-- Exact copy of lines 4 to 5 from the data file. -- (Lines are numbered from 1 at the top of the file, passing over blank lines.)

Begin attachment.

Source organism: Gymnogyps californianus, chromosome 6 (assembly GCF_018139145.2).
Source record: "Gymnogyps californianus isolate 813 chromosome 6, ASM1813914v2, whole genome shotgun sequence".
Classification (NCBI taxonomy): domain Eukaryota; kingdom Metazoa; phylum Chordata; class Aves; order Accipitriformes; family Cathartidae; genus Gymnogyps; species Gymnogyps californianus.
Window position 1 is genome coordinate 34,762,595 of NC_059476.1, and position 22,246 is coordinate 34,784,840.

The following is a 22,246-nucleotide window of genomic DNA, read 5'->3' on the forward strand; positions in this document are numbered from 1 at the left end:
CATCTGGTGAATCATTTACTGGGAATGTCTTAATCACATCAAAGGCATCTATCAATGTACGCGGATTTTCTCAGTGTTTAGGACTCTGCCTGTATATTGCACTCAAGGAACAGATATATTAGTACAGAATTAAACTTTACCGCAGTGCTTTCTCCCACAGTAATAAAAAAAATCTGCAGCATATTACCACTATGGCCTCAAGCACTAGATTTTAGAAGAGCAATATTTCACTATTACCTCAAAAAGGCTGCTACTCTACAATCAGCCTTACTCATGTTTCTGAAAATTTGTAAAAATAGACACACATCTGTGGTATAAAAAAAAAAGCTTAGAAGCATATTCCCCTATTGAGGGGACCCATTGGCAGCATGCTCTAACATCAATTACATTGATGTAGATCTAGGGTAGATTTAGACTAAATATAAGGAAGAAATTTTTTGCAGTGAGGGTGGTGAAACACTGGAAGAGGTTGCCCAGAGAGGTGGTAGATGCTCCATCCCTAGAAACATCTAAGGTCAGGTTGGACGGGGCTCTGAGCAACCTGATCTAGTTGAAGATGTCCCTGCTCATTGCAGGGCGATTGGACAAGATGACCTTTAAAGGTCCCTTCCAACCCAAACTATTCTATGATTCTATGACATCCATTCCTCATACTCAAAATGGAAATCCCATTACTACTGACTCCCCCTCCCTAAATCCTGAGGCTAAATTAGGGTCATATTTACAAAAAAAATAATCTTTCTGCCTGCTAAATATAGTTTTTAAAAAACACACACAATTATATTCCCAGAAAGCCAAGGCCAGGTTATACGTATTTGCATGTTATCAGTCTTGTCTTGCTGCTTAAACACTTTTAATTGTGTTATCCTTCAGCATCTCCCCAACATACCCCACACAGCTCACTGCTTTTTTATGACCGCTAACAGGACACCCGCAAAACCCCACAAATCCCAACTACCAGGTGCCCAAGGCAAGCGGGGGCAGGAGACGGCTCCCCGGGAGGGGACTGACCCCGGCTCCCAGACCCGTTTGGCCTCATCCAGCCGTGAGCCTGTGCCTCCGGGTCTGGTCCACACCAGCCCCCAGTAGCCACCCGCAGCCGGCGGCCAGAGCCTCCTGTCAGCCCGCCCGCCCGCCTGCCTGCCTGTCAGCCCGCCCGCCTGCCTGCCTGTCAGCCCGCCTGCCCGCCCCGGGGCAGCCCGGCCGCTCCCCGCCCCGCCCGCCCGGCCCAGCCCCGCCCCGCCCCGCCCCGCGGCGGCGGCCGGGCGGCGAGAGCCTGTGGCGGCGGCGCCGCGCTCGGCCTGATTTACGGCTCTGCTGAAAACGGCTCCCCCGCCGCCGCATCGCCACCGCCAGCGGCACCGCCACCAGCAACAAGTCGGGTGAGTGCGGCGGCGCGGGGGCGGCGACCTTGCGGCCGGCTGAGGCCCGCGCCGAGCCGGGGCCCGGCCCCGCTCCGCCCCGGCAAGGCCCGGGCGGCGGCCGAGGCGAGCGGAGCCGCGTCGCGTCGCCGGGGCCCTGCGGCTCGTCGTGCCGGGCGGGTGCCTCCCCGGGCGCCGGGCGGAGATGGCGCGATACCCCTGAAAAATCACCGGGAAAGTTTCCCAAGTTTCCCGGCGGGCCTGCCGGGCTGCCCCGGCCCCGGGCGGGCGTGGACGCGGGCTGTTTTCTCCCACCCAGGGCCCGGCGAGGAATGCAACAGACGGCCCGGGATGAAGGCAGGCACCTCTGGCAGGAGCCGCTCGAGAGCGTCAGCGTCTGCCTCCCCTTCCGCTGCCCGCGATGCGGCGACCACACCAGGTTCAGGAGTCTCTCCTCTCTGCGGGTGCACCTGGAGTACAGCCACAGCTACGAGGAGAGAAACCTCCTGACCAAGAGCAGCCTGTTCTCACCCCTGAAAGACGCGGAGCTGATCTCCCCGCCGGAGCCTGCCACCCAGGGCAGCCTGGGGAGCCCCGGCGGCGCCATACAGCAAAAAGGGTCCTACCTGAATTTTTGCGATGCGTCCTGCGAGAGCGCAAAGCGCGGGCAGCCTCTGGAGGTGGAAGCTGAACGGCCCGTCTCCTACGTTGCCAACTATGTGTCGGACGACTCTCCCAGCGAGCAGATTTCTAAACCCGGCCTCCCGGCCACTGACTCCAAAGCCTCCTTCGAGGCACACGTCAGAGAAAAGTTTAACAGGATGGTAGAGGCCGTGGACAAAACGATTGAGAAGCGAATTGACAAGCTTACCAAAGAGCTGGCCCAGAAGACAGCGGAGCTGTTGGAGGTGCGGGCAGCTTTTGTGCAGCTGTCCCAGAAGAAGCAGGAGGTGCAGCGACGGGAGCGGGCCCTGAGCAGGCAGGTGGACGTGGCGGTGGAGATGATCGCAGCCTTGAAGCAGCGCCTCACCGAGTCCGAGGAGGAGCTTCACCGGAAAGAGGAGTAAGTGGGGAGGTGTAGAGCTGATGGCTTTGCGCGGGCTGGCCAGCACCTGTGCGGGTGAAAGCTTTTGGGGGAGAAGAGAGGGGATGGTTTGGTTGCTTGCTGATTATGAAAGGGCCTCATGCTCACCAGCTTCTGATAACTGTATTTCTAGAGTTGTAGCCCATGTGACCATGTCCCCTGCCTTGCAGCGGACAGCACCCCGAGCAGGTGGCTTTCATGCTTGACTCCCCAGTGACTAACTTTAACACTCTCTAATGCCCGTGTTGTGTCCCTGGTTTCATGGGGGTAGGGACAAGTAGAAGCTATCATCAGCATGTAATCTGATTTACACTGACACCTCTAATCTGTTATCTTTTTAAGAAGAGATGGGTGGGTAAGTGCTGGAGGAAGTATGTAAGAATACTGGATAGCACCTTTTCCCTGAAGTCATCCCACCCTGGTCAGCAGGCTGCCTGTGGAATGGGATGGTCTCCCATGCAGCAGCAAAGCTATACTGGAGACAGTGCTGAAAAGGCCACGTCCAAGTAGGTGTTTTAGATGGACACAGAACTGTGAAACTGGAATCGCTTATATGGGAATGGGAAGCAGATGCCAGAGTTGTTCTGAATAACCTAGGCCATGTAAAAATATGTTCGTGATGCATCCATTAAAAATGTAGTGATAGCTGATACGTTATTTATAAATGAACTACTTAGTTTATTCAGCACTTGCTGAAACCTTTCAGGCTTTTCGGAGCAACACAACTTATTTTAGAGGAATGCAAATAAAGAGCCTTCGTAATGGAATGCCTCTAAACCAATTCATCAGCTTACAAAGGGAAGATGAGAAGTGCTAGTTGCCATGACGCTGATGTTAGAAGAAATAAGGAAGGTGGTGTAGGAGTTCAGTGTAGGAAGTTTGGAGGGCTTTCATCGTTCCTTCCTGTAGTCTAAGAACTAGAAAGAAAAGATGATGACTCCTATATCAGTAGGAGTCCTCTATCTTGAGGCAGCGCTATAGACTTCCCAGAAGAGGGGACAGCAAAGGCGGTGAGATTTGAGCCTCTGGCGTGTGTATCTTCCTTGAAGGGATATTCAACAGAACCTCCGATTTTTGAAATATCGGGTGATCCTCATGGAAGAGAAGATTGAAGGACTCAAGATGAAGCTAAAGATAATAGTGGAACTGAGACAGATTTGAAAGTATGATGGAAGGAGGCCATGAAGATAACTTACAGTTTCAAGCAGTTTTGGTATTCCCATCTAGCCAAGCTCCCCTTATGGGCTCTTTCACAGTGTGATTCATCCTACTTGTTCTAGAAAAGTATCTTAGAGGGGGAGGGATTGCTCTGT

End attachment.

Window position 1 is genome coordinate 34,762,595 of NC_059476.1, and position 22,246 is coordinate 34,784,840.

The following is a 22,246-nucleotide window of genomic DNA, read 5'->3' on the forward strand; positions in this document are numbered from 1 at the left end: